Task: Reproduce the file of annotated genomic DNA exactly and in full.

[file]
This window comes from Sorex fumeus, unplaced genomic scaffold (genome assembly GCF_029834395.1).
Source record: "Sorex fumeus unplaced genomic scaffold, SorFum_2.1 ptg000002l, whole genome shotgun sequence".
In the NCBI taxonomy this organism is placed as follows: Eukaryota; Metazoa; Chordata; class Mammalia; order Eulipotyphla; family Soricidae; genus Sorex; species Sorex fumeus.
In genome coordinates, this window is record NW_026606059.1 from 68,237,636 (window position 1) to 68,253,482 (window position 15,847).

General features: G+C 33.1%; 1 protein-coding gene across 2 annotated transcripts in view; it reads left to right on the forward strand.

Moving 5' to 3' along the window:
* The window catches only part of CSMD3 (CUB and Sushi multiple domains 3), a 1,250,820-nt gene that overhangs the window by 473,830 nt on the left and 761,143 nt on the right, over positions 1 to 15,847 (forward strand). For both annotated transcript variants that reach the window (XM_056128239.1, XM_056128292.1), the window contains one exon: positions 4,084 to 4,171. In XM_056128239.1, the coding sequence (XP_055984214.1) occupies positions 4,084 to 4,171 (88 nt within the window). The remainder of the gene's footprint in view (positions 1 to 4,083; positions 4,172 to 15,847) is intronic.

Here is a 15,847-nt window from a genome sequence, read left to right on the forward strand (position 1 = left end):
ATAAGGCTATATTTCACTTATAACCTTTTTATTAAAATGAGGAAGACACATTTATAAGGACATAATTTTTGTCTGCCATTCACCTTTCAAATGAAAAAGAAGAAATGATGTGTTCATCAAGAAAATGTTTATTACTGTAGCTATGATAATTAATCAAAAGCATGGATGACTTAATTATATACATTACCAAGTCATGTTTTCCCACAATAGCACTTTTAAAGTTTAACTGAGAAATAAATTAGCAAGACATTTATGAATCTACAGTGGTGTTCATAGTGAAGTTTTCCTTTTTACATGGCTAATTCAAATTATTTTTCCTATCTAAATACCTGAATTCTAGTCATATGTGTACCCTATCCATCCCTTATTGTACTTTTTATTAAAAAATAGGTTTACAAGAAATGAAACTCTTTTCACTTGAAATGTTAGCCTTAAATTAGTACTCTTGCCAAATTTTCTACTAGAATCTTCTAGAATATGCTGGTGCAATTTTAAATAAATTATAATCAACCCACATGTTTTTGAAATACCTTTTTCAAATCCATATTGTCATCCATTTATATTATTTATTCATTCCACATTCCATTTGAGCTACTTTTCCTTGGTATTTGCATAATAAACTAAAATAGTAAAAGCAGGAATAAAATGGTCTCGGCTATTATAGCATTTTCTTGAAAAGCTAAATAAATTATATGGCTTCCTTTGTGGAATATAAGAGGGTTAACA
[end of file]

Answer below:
This window comes from Sorex fumeus, unplaced genomic scaffold (genome assembly GCF_029834395.1).
Source record: "Sorex fumeus unplaced genomic scaffold, SorFum_2.1 ptg000002l, whole genome shotgun sequence".
In the NCBI taxonomy this organism is placed as follows: Eukaryota; Metazoa; Chordata; class Mammalia; order Eulipotyphla; family Soricidae; genus Sorex; species Sorex fumeus.
In genome coordinates, this window is record NW_026606059.1 from 68,237,636 (window position 1) to 68,253,482 (window position 15,847).

General features: G+C 33.1%; 1 protein-coding gene across 2 annotated transcripts in view; it reads left to right on the forward strand.

Moving 5' to 3' along the window:
* The window catches only part of CSMD3 (CUB and Sushi multiple domains 3), a 1,250,820-nt gene that overhangs the window by 473,830 nt on the left and 761,143 nt on the right, over positions 1 to 15,847 (forward strand). For both annotated transcript variants that reach the window (XM_056128239.1, XM_056128292.1), the window contains one exon: positions 4,084 to 4,171. In XM_056128239.1, the coding sequence (XP_055984214.1) occupies positions 4,084 to 4,171 (88 nt within the window). The remainder of the gene's footprint in view (positions 1 to 4,083; positions 4,172 to 15,847) is intronic.

Here is a 15,847-nt window from a genome sequence, read left to right on the forward strand (position 1 = left end):
ATAAGGCTATATTTCACTTATAACCTTTTTATTAAAATGAGGAAGACACATTTATAAGGACATAATTTTTGTCTGCCATTCACCTTTCAAATGAAAAAGAAGAAATGATGTGTTCATCAAGAAAATGTTTATTACTGTAGCTATGATAATTAATCAAAAGCATGGATGACTTAATTATATACATTACCAAGTCATGTTTTCCCACAATAGCACTTTTAAAGTTTAACTGAGAAATAAATTAGCAAGACATTTATGAATCTACAGTGGTGTTCATAGTGAAGTTTTCCTTTTTACATGGCTAATTCAAATTATTTTTCCTATCTAAATACCTGAATTCTAGTCATATGTGTACCCTATCCATCCCTTATTGTACTTTTTATTAAAAAATAGGTTTACAAGAAATGAAACTCTTTTCACTTGAAATGTTAGCCTTAAATTAGTACTCTTGCCAAATTTTCTACTAGAATCTTCTAGAATATGCTGGTGCAATTTTAAATAAATTATAATCAACCCACATGTTTTTGAAATACCTTTTTCAAATCCATATTGTCATCCATTTATATTATTTATTCATTCCACATTCCATTTGAGCTACTTTTCCTTGGTATTTGCATAATAAACTAAAATAGTAAAAGCAGGAATAAAATGGTCTCGGCTATTATAGCATTTTCTTGAAAAGCTAAATAAATTATATGGCTTCCTTTGTGGAATATAAGAGGGTTAACA